How to Practice Safe Sun

Melanoma protection tips

(RxWiki News) While the healthy glow of a suntan looks good - even sexy - doctors say to beware - be aware. The sun is powerful and potentially dangerous. So protect yourself with safe sun practices.

Doctors at the University of California San Diego Moores Cancer Center are working to raise awareness of the dangers of melanoma, the most serious type of skin cancer that's on the rise in the United States.

Roughly one in fifty Americans is expected to develop the potentially fatal disease, but if it's caught early, melanoma is more curable, says Gregory Daniels, MD, PhD, clinical coordinator of the UC San Diego Moores Cancer Center’s Melanoma Program.

"Use a broad sprectrum sunscreen and avoid the sun between 10-3."

Melanoma is a fast-growing cancer that starts in the cells of the skin that produce pigment called melanocytes. Unlike other forms of skin cancer that don't usually spread to other parts of the body, melanoma cells grow out of control and start to invade surrounding tissues very quickly.

Warning signs

For spotting melanoma, doctors say to follow the ABCs. Look at the moles on your body and assess the following:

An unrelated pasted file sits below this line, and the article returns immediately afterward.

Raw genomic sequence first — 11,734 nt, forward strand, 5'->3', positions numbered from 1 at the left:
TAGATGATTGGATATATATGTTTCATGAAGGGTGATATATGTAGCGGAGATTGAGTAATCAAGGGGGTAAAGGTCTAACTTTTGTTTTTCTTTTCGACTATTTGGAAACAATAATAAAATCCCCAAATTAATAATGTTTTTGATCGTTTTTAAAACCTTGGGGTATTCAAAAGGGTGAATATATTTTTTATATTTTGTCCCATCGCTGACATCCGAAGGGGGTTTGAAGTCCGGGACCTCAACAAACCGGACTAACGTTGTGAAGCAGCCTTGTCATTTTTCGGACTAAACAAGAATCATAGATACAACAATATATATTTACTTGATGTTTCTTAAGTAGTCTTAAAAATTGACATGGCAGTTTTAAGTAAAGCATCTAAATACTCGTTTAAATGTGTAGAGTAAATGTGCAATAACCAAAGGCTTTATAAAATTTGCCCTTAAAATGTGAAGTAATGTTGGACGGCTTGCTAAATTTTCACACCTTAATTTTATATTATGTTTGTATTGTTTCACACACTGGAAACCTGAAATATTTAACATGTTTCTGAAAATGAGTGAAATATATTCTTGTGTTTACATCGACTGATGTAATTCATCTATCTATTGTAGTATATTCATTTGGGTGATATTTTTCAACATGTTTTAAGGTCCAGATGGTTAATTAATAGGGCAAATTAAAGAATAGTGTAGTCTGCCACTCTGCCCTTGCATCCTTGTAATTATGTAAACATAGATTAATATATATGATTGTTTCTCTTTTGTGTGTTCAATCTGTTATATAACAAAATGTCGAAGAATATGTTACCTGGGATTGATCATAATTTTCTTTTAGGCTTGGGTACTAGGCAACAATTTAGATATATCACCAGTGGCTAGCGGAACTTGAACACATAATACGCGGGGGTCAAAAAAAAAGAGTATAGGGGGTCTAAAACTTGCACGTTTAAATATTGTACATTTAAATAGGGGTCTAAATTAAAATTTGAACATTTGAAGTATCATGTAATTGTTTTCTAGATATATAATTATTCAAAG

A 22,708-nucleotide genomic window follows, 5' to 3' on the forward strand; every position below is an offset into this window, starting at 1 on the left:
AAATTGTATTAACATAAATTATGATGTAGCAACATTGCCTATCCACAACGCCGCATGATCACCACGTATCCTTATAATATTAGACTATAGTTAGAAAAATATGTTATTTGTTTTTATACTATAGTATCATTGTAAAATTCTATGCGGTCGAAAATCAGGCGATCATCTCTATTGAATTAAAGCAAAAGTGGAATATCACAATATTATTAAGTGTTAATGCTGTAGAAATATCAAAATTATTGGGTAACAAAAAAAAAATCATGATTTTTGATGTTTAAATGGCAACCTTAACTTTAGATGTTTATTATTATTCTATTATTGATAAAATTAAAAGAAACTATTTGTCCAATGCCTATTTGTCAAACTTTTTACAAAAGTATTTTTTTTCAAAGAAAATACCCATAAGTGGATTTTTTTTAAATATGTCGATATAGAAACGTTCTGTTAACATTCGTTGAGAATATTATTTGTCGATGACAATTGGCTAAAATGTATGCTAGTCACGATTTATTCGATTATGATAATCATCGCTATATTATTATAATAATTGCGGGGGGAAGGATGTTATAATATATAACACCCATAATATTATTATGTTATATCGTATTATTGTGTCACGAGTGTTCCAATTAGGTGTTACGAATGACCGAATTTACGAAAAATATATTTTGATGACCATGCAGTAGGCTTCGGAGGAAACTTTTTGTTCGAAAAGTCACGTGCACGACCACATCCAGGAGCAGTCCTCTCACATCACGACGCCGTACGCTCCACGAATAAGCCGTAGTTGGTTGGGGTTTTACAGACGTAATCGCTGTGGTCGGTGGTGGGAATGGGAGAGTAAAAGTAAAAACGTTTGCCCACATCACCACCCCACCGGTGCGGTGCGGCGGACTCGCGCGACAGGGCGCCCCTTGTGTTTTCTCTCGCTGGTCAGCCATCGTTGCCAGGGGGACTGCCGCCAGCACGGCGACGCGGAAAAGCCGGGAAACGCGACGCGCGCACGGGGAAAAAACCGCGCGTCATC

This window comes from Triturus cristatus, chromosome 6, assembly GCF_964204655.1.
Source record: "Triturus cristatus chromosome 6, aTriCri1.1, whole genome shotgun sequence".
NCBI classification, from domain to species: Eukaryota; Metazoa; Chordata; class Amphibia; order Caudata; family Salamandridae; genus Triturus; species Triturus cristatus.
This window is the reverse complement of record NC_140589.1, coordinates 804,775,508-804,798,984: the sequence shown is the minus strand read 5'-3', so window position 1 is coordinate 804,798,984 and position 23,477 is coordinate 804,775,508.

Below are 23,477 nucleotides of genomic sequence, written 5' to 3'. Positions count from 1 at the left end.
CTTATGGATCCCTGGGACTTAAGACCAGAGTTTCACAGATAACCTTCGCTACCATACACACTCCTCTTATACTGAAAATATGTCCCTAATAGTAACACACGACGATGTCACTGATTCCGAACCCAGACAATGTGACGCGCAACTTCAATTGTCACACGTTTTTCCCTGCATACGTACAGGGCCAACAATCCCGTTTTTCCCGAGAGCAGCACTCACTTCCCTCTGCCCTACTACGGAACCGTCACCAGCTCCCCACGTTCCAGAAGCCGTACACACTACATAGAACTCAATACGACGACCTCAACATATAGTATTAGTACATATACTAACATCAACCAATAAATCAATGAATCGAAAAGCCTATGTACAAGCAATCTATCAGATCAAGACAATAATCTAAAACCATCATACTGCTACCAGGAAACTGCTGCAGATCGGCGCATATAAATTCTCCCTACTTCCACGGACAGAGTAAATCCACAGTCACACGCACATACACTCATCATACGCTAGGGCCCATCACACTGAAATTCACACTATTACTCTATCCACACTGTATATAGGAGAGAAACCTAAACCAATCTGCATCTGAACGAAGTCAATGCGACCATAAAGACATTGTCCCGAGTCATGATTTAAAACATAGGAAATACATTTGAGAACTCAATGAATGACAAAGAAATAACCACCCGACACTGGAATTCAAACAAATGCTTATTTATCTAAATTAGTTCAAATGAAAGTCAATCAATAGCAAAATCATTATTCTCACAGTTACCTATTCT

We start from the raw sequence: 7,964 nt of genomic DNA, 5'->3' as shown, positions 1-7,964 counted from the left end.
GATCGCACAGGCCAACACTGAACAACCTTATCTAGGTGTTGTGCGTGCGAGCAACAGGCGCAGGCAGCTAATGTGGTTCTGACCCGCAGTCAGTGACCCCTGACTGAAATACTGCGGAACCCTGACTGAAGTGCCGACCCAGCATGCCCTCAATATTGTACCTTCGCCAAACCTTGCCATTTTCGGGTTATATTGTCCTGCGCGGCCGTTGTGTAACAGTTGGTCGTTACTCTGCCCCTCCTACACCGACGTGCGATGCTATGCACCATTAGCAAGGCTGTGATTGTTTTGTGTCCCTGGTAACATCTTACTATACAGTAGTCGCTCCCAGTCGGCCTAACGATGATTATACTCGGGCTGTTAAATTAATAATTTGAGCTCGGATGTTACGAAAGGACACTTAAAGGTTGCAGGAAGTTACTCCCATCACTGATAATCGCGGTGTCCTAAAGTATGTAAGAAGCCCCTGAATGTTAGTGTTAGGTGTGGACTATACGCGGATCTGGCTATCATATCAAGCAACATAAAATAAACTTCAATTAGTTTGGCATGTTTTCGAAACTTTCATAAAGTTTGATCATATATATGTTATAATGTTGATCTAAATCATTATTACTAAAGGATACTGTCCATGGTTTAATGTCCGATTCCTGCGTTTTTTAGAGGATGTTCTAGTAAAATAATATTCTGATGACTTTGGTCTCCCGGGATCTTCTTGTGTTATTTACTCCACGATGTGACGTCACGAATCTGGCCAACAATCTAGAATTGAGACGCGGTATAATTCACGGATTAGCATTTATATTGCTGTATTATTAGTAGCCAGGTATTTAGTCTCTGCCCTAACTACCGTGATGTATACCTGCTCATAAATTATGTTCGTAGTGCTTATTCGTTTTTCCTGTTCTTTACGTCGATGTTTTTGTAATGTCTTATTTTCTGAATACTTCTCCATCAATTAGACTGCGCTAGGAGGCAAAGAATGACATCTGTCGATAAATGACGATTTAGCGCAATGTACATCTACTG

A - Assymetry – Is the mole no longer a defined, symmetrical shape?
B - Border irregularity – Is the border broken or notched where it had been even?
C - Color change – Has the mole changed to a darker, different or uneven color?
D - Diameter – Has the size of the mole increased?
E - Elevation – Is the mole more raised or elevated?
F - Feeling – Is it itchy, red, swollen, softer or harder, oozing, crusty or bloody?

If you notice any of these changes, you'll want to see a healthcare professional. If it is an early growth, the melanoma can be removed for a complete cure.

Safe sun practices

Many of these you already know, but here's a review how to protect yourself and your family:

  • Avoid being outside in the sun between 10 a.m. and 3 p.m. - even on cloudy or overcast days
  • Wear a broad-spectrum sunscreen with an SPF or higher
  • If you are fair, use a higher SPF product
  • Replace your sunscreen every year, as most lose their potency after a year
  • Do not use tanning booths

Doctors add there is no such thing as a "safe tan." So take care, don't burn and practice safe sun.

Review Date: 
June 23, 2011